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Madoff: Banks Knew I Was a Crook (NYT Interview)

Source - New York Times

BUTNER, N.C. — Bernard L. Madoff said he never thought the collapse of his Ponzi scheme would cause the sort of destruction that has befallen his family.

In his first interview for publication since his arrest in December 2008, Mr. Madoff — looking noticeably thinner and rumpled in khaki prison garb — maintained that family members knew nothing about his crimes.

But during a private two-hour interview in a visitor room here on Tuesday, and in earlier e-mail exchanges, he asserted that unidentified banks and hedge funds were somehow “complicit” in his elaborate fraud, an about-face from earlier claims that he was the only person involved in the fraud.

Mr. Madoff, who is serving a 150-year sentence, seemed frail and a bit agitated compared with the stoic calm he maintained before his incarceration in 2009, perhaps burdened by sadness over the suicide of his son Mark in December. In many ways, however, he is unchanged. He spoke with great intensity and fluency about his dealings with various banks and hedge funds. In asserting the complicity of others, Mr. Madoff in the interview pointed to the “willful blindness” of many banks and hedge funds who dealt with his investment advisory business and their failure to examine discrepancies between his regulatory filings and other information available to them.

“They had to know,” Mr. Madoff said. “But the attitude was sort of, ‘If you’re doing something wrong, we don’t want to know.’ ”

While he acknowledged his guilt in the interview and said nothing could excuse his crimes, he focused his comments laserlike on the big investors and giant institutions he dealt with, not on the financial pain he caused thousands of his more modest investors. In an e-mail written on Jan. 13, he observed that many long-term clients made more in legitimate profits from him in the years before the fraud than they could have elsewhere. “I would have loved for them to not lose anything, but that was a risk they were well aware of by investing in the market,” he wrote.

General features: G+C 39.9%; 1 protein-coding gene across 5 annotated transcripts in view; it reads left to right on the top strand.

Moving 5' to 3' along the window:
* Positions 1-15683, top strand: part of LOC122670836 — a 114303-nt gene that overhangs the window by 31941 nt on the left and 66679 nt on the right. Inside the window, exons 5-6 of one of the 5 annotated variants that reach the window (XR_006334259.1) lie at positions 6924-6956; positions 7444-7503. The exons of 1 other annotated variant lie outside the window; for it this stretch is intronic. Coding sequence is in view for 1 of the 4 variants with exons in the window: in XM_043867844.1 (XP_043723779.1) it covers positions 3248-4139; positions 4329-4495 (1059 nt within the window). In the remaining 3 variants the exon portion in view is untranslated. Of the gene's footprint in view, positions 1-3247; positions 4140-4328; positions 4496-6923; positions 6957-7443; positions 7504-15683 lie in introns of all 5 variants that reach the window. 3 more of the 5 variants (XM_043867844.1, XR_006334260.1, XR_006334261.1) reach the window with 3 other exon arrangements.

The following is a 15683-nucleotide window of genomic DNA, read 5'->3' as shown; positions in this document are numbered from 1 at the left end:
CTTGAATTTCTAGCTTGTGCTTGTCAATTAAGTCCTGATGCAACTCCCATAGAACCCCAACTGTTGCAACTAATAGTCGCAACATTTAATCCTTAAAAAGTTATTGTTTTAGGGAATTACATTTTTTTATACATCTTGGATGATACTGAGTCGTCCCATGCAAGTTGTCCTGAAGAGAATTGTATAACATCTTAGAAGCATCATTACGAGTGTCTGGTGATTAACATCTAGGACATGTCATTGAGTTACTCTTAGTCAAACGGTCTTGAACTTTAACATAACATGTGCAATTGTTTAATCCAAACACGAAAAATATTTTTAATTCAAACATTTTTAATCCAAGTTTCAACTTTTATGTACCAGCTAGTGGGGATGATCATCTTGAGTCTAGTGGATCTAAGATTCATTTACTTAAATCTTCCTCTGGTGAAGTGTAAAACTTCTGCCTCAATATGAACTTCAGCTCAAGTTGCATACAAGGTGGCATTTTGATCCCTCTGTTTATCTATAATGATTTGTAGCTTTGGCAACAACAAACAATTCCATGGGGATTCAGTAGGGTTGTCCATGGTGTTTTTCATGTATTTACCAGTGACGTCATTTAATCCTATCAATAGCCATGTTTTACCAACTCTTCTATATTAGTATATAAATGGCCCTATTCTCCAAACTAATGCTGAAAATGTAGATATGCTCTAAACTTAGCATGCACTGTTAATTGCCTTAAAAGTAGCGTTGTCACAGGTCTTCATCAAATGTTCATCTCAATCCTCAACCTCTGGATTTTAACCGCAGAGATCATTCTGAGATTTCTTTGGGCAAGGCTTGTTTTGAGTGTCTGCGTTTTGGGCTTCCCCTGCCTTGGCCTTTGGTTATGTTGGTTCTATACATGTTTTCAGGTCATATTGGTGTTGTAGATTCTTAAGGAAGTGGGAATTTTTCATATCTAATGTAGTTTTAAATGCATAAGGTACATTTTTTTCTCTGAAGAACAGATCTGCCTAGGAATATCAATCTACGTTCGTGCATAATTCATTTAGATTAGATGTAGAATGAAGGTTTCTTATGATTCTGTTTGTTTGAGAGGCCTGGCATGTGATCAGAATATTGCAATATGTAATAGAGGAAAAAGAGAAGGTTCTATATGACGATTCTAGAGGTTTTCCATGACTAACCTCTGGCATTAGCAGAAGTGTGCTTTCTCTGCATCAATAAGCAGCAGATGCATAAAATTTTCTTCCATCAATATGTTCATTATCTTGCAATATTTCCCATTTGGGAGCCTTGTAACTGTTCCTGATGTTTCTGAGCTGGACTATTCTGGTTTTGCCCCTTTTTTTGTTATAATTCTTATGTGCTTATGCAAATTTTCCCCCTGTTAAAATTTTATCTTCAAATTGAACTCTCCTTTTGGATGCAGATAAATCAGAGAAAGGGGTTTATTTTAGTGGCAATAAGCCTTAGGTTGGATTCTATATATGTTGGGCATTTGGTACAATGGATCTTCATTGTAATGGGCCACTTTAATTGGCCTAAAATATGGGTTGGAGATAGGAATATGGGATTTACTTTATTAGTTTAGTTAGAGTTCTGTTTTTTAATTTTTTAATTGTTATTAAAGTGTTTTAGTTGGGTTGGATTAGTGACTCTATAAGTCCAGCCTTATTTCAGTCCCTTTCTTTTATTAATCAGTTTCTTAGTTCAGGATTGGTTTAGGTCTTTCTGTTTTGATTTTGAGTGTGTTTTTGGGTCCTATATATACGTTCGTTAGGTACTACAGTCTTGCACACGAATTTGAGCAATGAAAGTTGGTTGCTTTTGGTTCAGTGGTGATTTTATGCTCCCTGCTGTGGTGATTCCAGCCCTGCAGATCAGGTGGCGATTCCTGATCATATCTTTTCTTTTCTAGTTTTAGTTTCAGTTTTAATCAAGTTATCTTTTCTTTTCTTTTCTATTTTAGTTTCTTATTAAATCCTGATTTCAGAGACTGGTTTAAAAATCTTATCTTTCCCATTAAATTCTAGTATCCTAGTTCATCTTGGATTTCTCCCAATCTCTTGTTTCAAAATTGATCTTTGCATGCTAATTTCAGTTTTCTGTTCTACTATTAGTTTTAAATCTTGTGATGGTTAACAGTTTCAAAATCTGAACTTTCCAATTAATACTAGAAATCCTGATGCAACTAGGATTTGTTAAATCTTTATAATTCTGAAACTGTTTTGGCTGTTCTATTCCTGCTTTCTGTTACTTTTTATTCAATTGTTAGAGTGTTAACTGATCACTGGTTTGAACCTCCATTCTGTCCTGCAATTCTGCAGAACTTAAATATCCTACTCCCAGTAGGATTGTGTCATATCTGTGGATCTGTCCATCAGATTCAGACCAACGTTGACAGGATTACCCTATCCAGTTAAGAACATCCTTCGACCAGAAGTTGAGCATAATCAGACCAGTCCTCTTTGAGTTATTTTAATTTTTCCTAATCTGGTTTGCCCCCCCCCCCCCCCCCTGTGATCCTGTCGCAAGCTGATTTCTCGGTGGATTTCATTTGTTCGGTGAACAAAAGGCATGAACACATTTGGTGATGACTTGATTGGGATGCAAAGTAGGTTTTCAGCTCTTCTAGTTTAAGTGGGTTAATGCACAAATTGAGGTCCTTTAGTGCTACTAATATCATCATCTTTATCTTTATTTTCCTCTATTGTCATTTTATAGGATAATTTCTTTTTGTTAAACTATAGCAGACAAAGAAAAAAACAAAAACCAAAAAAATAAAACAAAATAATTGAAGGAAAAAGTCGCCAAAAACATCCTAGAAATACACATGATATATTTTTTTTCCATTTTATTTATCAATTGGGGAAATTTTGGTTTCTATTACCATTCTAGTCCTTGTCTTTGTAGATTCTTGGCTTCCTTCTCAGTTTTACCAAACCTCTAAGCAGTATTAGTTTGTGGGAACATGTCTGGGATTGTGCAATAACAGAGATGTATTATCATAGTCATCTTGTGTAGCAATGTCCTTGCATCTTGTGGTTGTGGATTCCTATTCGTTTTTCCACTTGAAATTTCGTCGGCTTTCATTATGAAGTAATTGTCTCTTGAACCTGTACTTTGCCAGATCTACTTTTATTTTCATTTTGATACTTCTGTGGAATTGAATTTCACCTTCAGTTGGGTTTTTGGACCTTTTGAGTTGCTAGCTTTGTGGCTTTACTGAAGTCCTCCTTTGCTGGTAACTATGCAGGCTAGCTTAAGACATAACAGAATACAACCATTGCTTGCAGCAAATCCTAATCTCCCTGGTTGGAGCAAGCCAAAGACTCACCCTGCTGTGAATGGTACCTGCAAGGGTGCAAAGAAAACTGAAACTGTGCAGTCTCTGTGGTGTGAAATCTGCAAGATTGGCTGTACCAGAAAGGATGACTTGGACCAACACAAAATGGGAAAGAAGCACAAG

Mr. Madoff said he was startled to learn about some of the e-mails and messages raising doubts about his results — now emerging in lawsuits — that bankers were passing around before his scheme collapsed.

“I’m reading more now about how suspicious they were than I ever realized at the time,” he said with a faint smile.

He did not assert that any specific bank or fund knew about or was an accomplice in his Ponzi scheme, which lasted at least 16 years and consumed about $20 billion in lost cash and almost $65 billion in paper wealth. Rather, he cited a failure to conduct normal scrutiny.

Continue reading...


JP Morgan Faces More Risks On Madoff Trustee Allegations

Wall Street Journal – February 3, 011


By David Benoit (of Dow Jones Newswire)

Janet Tavakoli, the president of Tavakoli Structured Finance and a financial fraud expert, said her initial read showed Picard appeared to raise troublesome issues for J.P. Morgan.

The suit alleges J.P. Morgan was “basically creating products to leverage off of this relationship with Madoff,” Tavakoli said. “Instead then of asking questions, terminating the relationship or talking with the [Securities and Exchange Commission], they decide to create products based on something that they have a series of red flags on.”


JT Note: JPMorgan allegedly was Madoff’s primary banker for more than twenty years. It might be argued that given JPMorgan’s position of leadership in the business and failure to disclose red flags that it alone knew, the bank lent sponsorship and credibility to Madoff allowing him to enjoy a “halo effect.”

JPMorgan had a responsibility to hold itself to a high standard of ethical conduct, due diligence, and disclosure with respect to Madoff’s fund. Yet, allegedly JPMorgan failed to take appropriate action such as investigating suspicious money transfers, investigation of concerns about structured products expressed by its employees, investigations allegations that the fund was a Ponzi scheme, and terminating its business relationship with Madoff when Madoff declined to allow JPMorgan to perform due diligence on him.

Janet Tavakoli


Tavakoli Structured Finance, Inc.



Sculpture - Madoff and the Bull Market


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Reader Comments (20)